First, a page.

Vaccine clinics create 'emergency call' lists when they have leftover COVID-19 doses

NOW: Vaccine clinics create ’emergency call’ lists when they have leftover COVID-19 doses


OCONOMOWOC, Wis. (CBS 58) -- COVID-19 doses are a "very precious resource." That's the message the Department of Health Services' deputy secretary is sending to vaccinators. So what happens when there are extra doses? 

"Once you've opened a vial and reconstituted it, you cannot put it back in the refrigerator or the freezer. You have to use all the doses in that vial," said deputy secretary Julie Willems Van Dijk. "This is not like most of our other childhood vaccines that you just take them out of the fridge when you need them and put them back."

Western Lakes Fire District is one of the fire departments in Waukesha County currently vaccinating people in Phases 1a or 1b. Currently, they are vaccinating health care workers and law enforcement officers. They've administered about 3,000 doses over the last two weeks.

Chief Brad Bowen's clinic uses the Pfizer vaccine, and he said managing the logistics can be tricky.

"Once it's diluted, we've got six hours to get it in an arm," Bowen said.

Bowen said the staff members only take vials out of the fridge based on the exact number of people coming in that day to get vaccinated.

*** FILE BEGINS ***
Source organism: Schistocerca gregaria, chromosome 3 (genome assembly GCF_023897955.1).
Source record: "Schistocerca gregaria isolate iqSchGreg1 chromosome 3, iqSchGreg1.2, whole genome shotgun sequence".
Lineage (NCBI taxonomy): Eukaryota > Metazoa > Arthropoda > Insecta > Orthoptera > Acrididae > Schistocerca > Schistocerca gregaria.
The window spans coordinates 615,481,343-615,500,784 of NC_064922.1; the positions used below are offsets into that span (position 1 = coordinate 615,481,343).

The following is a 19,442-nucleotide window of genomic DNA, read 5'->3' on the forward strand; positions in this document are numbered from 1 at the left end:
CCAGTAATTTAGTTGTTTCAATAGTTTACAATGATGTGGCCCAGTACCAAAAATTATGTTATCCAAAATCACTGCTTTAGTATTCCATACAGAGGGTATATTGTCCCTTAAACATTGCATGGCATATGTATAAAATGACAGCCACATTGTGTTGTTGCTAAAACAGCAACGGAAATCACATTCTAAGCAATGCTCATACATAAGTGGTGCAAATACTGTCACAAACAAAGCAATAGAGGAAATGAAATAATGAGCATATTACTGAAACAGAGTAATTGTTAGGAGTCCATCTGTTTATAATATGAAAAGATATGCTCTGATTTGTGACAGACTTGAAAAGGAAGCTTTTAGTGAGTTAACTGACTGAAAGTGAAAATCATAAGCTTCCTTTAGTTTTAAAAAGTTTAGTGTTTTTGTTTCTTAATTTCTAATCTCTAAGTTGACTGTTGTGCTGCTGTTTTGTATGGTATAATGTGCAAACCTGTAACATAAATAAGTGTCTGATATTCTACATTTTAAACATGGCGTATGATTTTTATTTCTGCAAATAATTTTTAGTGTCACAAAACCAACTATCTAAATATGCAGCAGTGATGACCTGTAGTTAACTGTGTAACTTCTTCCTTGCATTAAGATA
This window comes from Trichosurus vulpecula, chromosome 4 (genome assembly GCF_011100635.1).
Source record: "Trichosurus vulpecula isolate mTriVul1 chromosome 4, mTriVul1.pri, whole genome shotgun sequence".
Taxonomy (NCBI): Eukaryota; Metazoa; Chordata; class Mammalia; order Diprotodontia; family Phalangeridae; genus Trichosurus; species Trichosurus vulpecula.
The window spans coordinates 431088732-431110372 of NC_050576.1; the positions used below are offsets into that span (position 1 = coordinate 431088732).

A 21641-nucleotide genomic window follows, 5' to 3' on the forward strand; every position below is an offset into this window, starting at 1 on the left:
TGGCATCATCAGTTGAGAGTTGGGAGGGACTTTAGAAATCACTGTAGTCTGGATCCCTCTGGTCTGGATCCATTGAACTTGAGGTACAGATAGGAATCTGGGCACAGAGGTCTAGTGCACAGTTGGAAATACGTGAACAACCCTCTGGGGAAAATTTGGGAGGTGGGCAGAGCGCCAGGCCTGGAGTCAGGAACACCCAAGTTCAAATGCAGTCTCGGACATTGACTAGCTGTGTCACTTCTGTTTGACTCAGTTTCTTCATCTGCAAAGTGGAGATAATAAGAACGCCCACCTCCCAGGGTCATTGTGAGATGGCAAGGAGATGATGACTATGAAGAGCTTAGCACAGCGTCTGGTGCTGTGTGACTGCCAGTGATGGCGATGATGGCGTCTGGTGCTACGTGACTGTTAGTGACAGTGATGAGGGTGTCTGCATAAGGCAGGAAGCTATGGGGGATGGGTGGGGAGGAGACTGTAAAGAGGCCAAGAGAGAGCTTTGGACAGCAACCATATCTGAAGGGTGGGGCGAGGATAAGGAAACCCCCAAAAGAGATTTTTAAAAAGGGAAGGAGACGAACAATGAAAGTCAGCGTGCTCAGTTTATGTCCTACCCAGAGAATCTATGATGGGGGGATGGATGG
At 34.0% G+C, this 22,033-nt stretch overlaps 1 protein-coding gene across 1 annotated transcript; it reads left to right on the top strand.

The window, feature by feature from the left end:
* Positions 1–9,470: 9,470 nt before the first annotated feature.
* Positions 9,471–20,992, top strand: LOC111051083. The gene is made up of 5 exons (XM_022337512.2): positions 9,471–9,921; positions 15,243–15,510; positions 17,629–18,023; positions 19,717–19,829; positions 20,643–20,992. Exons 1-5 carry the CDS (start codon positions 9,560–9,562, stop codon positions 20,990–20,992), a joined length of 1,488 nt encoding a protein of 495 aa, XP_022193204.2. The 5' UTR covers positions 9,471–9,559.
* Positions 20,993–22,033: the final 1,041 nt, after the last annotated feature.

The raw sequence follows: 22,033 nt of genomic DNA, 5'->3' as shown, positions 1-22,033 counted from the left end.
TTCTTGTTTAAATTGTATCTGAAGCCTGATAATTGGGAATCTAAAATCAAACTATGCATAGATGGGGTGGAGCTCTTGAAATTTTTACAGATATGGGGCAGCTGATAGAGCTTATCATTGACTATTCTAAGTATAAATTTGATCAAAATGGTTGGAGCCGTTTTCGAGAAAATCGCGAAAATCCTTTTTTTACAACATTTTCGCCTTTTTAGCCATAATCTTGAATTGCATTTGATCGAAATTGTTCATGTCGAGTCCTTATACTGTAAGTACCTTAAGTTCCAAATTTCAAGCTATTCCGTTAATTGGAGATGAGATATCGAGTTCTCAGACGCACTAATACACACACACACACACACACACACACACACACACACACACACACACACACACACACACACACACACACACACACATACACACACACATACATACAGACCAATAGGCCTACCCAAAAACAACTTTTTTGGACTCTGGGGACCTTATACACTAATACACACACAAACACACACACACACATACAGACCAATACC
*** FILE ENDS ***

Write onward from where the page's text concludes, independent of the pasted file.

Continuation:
"It's very valuable, and that's why I'm very proud to say that we haven't let one vaccine go to waste," Bowen said.

However, he said, sometimes Pfizer's five-dose vials actually have six doses inside, leading to extra doses at the end of the day. When that happens, the clinics follow guidance from the state.

"If you're getting to the end of the day and you have some vials with unused vaccine, what we have asked our vaccinators to do is find someone who wants the vaccine and get it in their arm -- preferably someone who's in one of the eligible groups, but if that is not possible, look around and find someone who does want to receive vaccine," Willems Van Dijk said.

She said some health care systems are keeping waiting lists of people they can call at the end of the day.

Bowen said his clinic has an emergency call list of municipal or other essential workers who want the shots.

"Does that lead to people who are not in 1a or 1b getting the vaccine in some cases?" CBS 58's Rose Schmidt asked.

"In some cases," Bowen said. "There are times that somebody from our utility department or electric utility -- we have to keep power on in the community. They didn't fit into that criteria, but they are essential and if we don't have a 1a or a 1b at the moment, we're going to put that in their arm versus letting a vaccine go to waste."

Willems Van Dijk said aside from the incident at Aurora Medical Center in Grafton, where a former employee is accused of spoiling more than 500 doses, very few vials in Wisconsin have gone to waste.

"There have been a couple of incidences of a few vials lost that were left out too long.... There was one report of a lost vial in transport. But it's been very small. Only a few vials," Willems Van Dijk said.

Some other states have started lottery systems where people can sign up to get leftover doses. Willems Van Dijk said said Wisconsin doesn't have a statewide health system, so there isn't a way to create such a system.

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